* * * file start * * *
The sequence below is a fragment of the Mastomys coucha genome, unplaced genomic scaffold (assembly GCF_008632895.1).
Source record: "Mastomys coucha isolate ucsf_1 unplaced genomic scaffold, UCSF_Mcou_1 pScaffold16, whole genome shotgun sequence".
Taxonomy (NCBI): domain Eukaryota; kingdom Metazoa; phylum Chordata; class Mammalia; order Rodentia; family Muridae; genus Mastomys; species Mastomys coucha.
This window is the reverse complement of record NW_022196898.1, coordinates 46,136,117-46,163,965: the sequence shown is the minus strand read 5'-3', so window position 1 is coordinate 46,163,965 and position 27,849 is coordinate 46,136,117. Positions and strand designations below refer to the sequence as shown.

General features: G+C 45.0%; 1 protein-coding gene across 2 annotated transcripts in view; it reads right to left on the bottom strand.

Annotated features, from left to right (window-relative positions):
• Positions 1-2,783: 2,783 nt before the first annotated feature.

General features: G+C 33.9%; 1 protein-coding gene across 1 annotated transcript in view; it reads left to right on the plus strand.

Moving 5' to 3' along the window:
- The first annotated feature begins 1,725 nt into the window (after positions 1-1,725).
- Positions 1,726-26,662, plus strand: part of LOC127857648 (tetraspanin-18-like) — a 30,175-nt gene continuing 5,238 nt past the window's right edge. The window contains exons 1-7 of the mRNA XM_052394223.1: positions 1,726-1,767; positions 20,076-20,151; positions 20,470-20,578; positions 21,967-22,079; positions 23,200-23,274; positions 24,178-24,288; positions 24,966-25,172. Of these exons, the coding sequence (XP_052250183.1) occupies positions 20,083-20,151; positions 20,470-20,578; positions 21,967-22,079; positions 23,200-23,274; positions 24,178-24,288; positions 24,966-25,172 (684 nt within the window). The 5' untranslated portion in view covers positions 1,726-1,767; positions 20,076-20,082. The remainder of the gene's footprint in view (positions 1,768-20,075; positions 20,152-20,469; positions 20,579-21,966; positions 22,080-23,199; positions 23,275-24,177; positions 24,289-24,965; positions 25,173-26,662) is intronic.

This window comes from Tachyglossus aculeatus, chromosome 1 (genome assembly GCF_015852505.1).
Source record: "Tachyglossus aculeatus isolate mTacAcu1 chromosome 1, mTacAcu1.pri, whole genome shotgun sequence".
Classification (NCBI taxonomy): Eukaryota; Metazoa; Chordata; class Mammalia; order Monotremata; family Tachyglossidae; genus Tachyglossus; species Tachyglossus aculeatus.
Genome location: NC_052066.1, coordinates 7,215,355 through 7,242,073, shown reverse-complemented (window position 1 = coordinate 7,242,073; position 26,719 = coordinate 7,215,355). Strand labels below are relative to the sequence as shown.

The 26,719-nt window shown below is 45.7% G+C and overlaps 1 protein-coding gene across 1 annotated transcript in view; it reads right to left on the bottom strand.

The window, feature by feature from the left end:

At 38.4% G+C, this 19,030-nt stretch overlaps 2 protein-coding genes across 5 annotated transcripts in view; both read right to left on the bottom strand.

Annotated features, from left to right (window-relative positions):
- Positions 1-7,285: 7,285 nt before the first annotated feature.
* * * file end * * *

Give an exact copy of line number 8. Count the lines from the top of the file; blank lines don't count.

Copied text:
General features: G+C 33.9%; 1 protein-coding gene across 1 annotated transcript in view; it reads left to right on the plus strand.